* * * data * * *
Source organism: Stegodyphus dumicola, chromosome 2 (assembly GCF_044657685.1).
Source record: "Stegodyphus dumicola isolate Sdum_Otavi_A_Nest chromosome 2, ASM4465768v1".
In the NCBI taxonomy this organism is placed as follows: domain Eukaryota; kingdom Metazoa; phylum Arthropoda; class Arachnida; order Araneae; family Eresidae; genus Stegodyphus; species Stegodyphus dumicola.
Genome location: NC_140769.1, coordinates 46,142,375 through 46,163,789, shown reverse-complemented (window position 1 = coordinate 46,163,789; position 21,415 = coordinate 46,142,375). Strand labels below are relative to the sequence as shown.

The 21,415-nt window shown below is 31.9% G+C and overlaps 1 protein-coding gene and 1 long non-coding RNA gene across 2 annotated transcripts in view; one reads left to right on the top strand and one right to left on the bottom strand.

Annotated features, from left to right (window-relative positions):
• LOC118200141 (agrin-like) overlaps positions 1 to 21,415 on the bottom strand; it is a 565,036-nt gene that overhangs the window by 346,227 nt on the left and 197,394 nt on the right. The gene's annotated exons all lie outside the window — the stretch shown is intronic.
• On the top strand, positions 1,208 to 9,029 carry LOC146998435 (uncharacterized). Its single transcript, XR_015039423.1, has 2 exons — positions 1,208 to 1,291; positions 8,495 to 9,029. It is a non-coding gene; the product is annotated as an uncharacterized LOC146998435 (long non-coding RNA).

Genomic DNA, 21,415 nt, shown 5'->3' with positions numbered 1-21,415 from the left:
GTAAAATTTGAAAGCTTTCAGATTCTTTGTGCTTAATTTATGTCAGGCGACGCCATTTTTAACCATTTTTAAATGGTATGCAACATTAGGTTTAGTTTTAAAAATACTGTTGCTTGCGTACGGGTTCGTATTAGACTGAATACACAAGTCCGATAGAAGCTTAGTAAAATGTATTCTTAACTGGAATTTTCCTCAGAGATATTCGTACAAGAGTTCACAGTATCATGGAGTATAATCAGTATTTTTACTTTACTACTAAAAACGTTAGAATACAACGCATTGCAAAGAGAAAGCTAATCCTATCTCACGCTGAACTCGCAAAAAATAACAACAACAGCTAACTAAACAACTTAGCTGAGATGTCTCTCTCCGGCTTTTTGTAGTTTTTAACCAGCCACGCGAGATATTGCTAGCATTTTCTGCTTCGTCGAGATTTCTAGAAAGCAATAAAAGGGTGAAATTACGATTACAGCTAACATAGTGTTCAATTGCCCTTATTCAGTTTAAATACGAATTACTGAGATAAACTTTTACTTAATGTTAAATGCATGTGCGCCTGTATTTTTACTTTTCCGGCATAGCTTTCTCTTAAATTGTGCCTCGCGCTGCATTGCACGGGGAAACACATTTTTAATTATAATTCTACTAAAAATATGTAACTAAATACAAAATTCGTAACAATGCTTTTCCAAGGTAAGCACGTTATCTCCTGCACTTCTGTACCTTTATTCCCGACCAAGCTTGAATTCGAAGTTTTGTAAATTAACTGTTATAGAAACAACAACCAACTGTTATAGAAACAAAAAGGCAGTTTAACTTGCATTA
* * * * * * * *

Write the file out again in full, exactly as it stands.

Source organism: Stegodyphus dumicola, chromosome 2 (assembly GCF_044657685.1).
Source record: "Stegodyphus dumicola isolate Sdum_Otavi_A_Nest chromosome 2, ASM4465768v1".
In the NCBI taxonomy this organism is placed as follows: domain Eukaryota; kingdom Metazoa; phylum Arthropoda; class Arachnida; order Araneae; family Eresidae; genus Stegodyphus; species Stegodyphus dumicola.
Genome location: NC_140769.1, coordinates 46,142,375 through 46,163,789, shown reverse-complemented (window position 1 = coordinate 46,163,789; position 21,415 = coordinate 46,142,375). Strand labels below are relative to the sequence as shown.

The 21,415-nt window shown below is 31.9% G+C and overlaps 1 protein-coding gene and 1 long non-coding RNA gene across 2 annotated transcripts in view; one reads left to right on the top strand and one right to left on the bottom strand.

Annotated features, from left to right (window-relative positions):
• LOC118200141 (agrin-like) overlaps positions 1 to 21,415 on the bottom strand; it is a 565,036-nt gene that overhangs the window by 346,227 nt on the left and 197,394 nt on the right. The gene's annotated exons all lie outside the window — the stretch shown is intronic.
• On the top strand, positions 1,208 to 9,029 carry LOC146998435 (uncharacterized). Its single transcript, XR_015039423.1, has 2 exons — positions 1,208 to 1,291; positions 8,495 to 9,029. It is a non-coding gene; the product is annotated as an uncharacterized LOC146998435 (long non-coding RNA).

Genomic DNA, 21,415 nt, shown 5'->3' with positions numbered 1-21,415 from the left:
GTAAAATTTGAAAGCTTTCAGATTCTTTGTGCTTAATTTATGTCAGGCGACGCCATTTTTAACCATTTTTAAATGGTATGCAACATTAGGTTTAGTTTTAAAAATACTGTTGCTTGCGTACGGGTTCGTATTAGACTGAATACACAAGTCCGATAGAAGCTTAGTAAAATGTATTCTTAACTGGAATTTTCCTCAGAGATATTCGTACAAGAGTTCACAGTATCATGGAGTATAATCAGTATTTTTACTTTACTACTAAAAACGTTAGAATACAACGCATTGCAAAGAGAAAGCTAATCCTATCTCACGCTGAACTCGCAAAAAATAACAACAACAGCTAACTAAACAACTTAGCTGAGATGTCTCTCTCCGGCTTTTTGTAGTTTTTAACCAGCCACGCGAGATATTGCTAGCATTTTCTGCTTCGTCGAGATTTCTAGAAAGCAATAAAAGGGTGAAATTACGATTACAGCTAACATAGTGTTCAATTGCCCTTATTCAGTTTAAATACGAATTACTGAGATAAACTTTTACTTAATGTTAAATGCATGTGCGCCTGTATTTTTACTTTTCCGGCATAGCTTTCTCTTAAATTGTGCCTCGCGCTGCATTGCACGGGGAAACACATTTTTAATTATAATTCTACTAAAAATATGTAACTAAATACAAAATTCGTAACAATGCTTTTCCAAGGTAAGCACGTTATCTCCTGCACTTCTGTACCTTTATTCCCGACCAAGCTTGAATTCGAAGTTTTGTAAATTAACTGTTATAGAAACAACAACCAACTGTTATAGAAACAAAAAGGCAGTTTAACTTGCATTA